Advanced search
Start date

Translational cancer epidemiology: a study of physical activity and cancer prevention

Grant number: 18/23941-9
Support type:Scholarships in Brazil - Post-Doctorate
Effective date (Start): June 01, 2019
Effective date (End): July 30, 2019
Field of knowledge:Health Sciences - Collective Health
Principal Investigator:José Eluf Neto
Grantee:Leandro Fórnias Machado de Rezende
Home Institution: Faculdade de Medicina (FM). Universidade de São Paulo (USP). São Paulo , SP, Brazil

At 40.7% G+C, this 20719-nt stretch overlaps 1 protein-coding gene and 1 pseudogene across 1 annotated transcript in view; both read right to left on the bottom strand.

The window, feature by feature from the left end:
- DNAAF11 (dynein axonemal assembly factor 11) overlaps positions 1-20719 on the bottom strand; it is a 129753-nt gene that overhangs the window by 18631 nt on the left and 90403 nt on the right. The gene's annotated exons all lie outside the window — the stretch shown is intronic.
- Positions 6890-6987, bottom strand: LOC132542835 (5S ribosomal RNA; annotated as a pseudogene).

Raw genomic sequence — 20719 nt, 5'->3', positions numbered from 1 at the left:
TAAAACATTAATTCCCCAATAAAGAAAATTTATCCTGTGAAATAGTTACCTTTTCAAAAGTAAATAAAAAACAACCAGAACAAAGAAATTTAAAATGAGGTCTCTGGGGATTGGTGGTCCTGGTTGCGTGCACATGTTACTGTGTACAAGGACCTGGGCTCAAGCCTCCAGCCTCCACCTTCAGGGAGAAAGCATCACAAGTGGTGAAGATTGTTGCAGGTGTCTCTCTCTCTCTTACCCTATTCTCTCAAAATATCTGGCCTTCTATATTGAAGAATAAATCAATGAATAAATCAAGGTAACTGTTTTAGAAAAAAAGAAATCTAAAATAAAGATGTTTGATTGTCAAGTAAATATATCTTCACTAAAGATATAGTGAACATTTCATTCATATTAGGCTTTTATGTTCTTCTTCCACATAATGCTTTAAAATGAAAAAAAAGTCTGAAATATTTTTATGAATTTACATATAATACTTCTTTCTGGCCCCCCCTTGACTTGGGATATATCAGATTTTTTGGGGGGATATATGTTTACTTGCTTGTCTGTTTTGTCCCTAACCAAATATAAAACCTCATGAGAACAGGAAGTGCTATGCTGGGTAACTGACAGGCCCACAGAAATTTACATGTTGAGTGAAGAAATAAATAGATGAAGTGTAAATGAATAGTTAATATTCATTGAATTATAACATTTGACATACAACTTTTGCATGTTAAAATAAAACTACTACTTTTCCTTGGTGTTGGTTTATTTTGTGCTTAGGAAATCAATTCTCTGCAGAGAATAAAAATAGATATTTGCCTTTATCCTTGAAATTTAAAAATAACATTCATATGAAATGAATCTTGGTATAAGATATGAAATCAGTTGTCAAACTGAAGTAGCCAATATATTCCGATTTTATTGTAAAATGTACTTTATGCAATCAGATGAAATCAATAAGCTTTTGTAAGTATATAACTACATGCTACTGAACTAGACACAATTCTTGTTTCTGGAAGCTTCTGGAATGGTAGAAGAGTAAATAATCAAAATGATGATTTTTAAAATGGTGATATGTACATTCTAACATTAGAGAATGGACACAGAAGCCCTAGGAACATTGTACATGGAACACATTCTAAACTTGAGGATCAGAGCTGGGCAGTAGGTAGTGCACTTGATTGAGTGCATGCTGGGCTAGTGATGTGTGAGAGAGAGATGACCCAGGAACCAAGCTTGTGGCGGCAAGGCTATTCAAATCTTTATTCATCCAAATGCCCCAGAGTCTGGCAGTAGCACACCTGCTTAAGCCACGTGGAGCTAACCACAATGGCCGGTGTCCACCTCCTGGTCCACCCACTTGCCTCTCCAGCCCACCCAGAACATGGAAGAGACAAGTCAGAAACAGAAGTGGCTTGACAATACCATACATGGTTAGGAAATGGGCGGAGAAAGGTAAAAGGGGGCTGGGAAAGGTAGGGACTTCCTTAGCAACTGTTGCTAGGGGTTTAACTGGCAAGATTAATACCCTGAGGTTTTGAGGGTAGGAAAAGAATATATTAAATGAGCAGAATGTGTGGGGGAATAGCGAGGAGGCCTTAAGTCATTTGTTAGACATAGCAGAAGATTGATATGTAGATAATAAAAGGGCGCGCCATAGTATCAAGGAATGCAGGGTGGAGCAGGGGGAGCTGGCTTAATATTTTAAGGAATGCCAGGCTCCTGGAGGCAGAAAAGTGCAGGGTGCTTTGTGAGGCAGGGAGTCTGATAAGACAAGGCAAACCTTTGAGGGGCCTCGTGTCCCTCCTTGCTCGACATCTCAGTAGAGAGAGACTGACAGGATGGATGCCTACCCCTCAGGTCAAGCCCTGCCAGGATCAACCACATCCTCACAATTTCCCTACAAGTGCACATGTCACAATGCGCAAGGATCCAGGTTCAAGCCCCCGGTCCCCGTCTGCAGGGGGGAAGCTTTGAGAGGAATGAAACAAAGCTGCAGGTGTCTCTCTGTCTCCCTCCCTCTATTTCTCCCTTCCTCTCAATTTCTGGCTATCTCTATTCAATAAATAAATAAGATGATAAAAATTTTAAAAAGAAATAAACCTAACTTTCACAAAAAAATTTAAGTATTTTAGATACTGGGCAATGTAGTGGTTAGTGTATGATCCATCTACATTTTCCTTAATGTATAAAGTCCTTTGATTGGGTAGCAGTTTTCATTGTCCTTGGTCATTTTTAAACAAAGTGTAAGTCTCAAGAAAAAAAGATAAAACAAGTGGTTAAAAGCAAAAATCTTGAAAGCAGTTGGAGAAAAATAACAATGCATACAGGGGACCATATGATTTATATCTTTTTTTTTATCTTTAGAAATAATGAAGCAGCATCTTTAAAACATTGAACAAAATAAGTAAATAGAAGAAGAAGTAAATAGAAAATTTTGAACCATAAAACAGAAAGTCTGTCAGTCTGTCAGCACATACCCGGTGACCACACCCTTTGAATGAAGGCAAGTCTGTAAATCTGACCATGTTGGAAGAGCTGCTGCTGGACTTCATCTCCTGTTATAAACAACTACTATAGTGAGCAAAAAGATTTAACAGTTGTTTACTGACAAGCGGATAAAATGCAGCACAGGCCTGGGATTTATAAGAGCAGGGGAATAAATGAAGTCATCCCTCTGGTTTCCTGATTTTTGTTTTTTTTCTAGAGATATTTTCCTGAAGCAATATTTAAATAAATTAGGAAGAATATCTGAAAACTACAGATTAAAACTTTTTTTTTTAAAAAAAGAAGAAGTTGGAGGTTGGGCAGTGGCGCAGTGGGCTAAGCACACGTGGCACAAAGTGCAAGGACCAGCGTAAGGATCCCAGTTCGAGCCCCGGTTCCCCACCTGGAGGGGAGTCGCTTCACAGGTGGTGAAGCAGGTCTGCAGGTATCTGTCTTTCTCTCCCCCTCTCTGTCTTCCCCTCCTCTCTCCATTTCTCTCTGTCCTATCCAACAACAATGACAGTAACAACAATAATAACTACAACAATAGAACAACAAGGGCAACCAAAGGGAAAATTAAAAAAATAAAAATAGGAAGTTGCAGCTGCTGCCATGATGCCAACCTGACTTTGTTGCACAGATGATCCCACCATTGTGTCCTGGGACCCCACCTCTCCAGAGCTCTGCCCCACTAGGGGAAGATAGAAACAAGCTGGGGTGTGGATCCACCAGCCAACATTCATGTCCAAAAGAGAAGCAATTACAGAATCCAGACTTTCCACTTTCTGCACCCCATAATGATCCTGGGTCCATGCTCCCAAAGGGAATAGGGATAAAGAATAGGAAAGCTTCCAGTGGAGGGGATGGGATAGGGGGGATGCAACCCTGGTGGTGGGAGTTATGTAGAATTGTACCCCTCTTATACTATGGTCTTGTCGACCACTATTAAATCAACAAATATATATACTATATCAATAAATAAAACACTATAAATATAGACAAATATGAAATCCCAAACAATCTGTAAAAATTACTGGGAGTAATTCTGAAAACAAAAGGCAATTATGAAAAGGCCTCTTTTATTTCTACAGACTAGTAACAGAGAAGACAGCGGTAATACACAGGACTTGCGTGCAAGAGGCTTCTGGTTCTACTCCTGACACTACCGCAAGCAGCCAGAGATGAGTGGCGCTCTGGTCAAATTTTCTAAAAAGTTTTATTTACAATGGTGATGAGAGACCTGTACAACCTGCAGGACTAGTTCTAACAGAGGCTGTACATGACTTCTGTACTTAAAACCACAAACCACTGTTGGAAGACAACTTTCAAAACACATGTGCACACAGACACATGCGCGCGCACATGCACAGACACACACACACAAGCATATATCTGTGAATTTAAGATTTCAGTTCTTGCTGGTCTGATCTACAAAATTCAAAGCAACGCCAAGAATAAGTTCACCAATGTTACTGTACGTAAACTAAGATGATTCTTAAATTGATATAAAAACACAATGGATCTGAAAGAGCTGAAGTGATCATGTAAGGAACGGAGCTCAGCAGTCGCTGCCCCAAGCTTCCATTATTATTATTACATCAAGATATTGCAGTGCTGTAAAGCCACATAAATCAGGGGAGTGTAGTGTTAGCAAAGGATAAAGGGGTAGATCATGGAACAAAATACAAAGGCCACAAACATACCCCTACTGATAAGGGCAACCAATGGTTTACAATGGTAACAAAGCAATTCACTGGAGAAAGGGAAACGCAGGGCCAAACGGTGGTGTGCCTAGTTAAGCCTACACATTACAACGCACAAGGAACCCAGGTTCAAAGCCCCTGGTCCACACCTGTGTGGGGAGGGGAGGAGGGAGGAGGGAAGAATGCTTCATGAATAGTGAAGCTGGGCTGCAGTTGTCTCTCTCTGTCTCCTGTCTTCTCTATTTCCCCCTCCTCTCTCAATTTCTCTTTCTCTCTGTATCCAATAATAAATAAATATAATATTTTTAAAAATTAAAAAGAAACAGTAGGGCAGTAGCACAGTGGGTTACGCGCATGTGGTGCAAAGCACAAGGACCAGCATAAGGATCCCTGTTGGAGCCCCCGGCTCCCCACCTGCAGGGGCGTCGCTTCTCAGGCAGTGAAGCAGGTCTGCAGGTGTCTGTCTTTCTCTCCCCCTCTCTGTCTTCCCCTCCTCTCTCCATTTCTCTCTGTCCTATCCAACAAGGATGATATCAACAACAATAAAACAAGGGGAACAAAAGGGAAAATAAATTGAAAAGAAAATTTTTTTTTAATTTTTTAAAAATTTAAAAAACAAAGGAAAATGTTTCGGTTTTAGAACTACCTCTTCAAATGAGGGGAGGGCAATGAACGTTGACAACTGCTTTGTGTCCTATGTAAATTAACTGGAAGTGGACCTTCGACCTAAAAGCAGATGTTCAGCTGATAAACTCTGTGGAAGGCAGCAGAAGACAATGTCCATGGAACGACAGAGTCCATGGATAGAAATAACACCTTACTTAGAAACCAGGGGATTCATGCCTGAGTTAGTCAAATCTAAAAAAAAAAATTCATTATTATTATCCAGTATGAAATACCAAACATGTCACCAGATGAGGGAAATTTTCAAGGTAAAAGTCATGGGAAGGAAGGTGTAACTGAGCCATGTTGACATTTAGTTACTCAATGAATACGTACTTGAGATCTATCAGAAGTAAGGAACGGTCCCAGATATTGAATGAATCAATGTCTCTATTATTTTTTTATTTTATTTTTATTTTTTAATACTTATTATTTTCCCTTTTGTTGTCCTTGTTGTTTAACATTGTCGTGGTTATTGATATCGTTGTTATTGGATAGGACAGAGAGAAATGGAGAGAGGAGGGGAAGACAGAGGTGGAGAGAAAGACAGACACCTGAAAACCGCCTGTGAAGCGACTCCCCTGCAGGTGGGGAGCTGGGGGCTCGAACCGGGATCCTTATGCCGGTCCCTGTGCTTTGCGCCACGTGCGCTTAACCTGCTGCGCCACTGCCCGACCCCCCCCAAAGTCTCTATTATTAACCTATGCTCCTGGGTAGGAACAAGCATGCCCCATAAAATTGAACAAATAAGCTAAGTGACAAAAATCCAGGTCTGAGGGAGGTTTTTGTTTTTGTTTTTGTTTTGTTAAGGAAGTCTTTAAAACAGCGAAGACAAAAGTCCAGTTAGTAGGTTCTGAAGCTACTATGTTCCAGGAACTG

The objectives of this post-doctoral project are (1) to estimate the effect of different types, intensities and periods of life of physical activity on the risk of cancer; (2) to evaluate the costs of the Brazilian public health system with the treatment of cancers that could potentially be saved by increasing physical activity. For the first objective of the project, we will use data from the Harvard cohorts (Nurses' Health Study, Nurses' Health Study II and Health Professionals Follow-up Study) that included approximately 300,000 participants. The follow-up has been conducted through questionnaires on nutrition, lifestyle, physical activity, and different health outcomes. Diagnosis of cancer (by anatomical location, stage and histological type) are obtained via medical and pathological records. We will analyze the associations of different types (aerobic versus muscular strength), intensities (sedentary, light, moderate and vigorous) and life periods (12-13, 14-17, 17-22, 23-29, 30-34, e35 years of age) of physical activity with cancer risk through Cox regression models. For the second objective, we will use information from (i) 57,962 adults who answered the physical activity questionnaire in the Brazilian National Health Survey; (ii) estimates of RR of cancer from a meta-analysis; (iii) hospitalization costs, chemotherapy and radiotherapy procedures from the Hospital Information System of the Unified Health System and the APAC System. We will estimate costs with cancer treatment that could potentially be saved by increasing physical activity using the population attributable fraction method.